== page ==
International Momentum for Improved Financial Disclosures Demands SEC Action to Protect Investors
WASHINGTON, DC – The Financial Accountability and Corporate Transparency (FACT) Coalition’s Policy Director, Ryan Gurule, addressed the Securities and Exchange Commission’s (SEC) Investor Advisory Committee (IAC) today as part of a panel on emerging investor expectations regarding tax transparency. The IAC – an independent committee formed to advise the SEC on regulatory priorities and initiatives that protect investor interests – heard arguments from Gurule, investors, and other tax and corporate reporting experts highlighting the need for SEC action toward instituting public country-by-country reporting (PCbCR) requirements for certain large multinational enterprises (MNEs) publicly filing in the United States. In light of international developments, experts urged the SEC to move swiftly to require PCbCR in line with international best practices, consistent with the standards developed by the Global Reporting Initiative (GRI).
“Investors are currently running a race with blinders on with respect to tax and operations risks associated with the international operations of multinationals subject to SEC jurisdiction,” said Gurule. “This lack of transparency reduces investors’ ability to understand a firm’s governance practices and tax and operating risks that impact the bottom line, including as evidenced by international tax reform and enforcement efforts, the Russian invasion of Ukraine, and the Covid-19 pandemic.”
Among other international risks facing multinationals, global tax authorities are increasingly looking to shore up international tax systems to fund responses to challenges like the Covid-19 pandemic and climate change. For example, in October 2021, 137 jurisdictions agreed to create a 15 percent effective rate global minimum corporate tax applying on a country-by-country basis. Implementation of this agreement has been slower than expected, but several jurisdictions are actively advancing implementation of the agreement and discussion around other unilateral and multilateral corporate tax reform efforts have not slowed. These efforts are sure to increasingly impact large multinational U.S. filers in ways that investors, policy-makers and other users of financial statements currently have little insight into.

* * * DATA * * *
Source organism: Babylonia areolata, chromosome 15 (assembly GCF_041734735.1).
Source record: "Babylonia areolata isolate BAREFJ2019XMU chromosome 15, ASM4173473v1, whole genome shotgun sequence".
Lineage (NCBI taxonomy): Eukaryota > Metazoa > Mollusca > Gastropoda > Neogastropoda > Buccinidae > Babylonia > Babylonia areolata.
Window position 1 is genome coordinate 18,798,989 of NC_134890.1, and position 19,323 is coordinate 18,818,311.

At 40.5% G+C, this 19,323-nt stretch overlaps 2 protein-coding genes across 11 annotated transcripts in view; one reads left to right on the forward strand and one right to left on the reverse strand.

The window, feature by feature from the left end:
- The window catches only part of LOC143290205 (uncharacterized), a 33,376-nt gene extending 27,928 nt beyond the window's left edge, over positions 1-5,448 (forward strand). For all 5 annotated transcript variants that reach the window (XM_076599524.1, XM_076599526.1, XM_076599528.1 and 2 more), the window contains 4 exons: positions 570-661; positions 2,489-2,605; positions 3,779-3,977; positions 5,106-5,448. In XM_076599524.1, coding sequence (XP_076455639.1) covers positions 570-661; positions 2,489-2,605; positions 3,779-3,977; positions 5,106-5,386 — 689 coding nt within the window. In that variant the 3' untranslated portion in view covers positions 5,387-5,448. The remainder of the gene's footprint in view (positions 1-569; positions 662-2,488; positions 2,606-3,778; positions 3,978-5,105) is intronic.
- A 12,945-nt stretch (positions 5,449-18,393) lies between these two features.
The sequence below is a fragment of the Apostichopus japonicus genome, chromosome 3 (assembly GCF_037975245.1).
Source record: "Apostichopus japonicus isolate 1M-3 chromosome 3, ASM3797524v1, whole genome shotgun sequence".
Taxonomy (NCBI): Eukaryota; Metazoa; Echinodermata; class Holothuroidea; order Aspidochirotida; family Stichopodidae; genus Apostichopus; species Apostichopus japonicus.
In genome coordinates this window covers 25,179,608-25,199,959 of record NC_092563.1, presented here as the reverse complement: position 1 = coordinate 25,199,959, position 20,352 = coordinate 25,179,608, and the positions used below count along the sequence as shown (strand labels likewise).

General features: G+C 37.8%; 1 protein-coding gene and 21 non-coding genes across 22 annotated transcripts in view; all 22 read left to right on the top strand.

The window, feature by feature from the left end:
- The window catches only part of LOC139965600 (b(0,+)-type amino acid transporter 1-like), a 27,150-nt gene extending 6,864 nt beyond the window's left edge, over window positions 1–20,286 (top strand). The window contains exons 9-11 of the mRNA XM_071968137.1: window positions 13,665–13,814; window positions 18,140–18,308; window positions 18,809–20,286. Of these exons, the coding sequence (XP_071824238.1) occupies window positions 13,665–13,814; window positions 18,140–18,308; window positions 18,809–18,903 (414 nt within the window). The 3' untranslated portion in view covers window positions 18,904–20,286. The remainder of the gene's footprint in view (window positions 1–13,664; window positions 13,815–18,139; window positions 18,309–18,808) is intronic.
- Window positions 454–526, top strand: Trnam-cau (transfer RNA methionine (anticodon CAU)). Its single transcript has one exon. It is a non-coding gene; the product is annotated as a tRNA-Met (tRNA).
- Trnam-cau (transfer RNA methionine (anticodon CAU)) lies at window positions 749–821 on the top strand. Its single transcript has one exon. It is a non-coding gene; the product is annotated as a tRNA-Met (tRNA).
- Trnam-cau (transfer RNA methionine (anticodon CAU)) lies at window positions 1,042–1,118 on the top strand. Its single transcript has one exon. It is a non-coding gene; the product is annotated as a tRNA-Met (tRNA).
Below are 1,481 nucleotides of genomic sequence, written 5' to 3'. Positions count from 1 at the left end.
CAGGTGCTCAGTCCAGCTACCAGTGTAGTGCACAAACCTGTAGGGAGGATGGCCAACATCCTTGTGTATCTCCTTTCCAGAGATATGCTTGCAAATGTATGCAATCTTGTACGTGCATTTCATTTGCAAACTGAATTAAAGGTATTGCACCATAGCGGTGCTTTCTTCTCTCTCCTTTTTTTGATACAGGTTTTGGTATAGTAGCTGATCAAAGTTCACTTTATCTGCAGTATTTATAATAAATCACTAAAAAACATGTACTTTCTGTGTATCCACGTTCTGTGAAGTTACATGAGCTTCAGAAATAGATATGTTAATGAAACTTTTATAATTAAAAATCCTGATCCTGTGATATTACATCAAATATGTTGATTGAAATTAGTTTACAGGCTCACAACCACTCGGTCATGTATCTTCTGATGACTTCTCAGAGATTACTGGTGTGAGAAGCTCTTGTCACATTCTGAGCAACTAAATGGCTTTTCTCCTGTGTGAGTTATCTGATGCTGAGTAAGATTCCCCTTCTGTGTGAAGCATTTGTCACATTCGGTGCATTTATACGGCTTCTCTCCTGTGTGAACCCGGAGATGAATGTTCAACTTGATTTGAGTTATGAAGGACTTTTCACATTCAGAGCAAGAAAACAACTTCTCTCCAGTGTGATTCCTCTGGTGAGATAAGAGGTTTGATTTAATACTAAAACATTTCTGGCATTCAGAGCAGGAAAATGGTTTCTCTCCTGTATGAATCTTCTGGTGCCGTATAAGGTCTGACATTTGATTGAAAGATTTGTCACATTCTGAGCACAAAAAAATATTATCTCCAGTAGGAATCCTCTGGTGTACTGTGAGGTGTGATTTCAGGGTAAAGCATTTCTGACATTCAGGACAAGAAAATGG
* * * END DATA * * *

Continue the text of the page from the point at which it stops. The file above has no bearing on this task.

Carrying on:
“International tax avoidance, and the attendant policy responses of governments to this problem, generates large effects on companies’ bottom lines that are often mysterious to public observers,” said Professor Kimberly Clausing, the former Deputy Assistant Secretary for Tax Analysis in the US Department of the Treasury. “Yet markets work best in an environment where information is available, transparent, and free. Better public data on multinational companies’ financial arrangements would serve the interests of investors, who need to thoroughly understand the economic situations of companies and the risks that they face.”
Investor demand for public reporting of disaggregated country-by-country financial information by large MNEs has steadily mounted in recent years. In May, shareholders representing more than 21 percent of independent shareholders backed a resolution calling on tech giant Amazon to publish more complete tax data. It was the first ever shareholder proposal of its kind, and the SEC supported its inclusion for vote following an Amazon challenge, backed by investors with around $3.6 trillion in assets under management. Following months saw similar proposals introduced against other prominent multinationals, including Microsoft, Cisco, Exxon Mobil, Chevron, and ConocoPhillips. Even as today’s IAC meeting was being held, shareholders met to vote on the Cisco PCbCR proposal.
“Tax aggressiveness is a good signal for a business and board’s risk tolerance.” said Robert Wilson, Investment Officer and Research Analyst at MFS Investment Management.
“We haven’t been able to spot all the risks and opportunities before they occur.” Because of the current gaps in financial reporting, including the lack of public country-by-country reporting, “MFS is forced to engage with individual companies, which is very inefficient. Investors are unwittingly exposed to risk. MFS is interested in companies that can produce durable growth and returns over the long term.”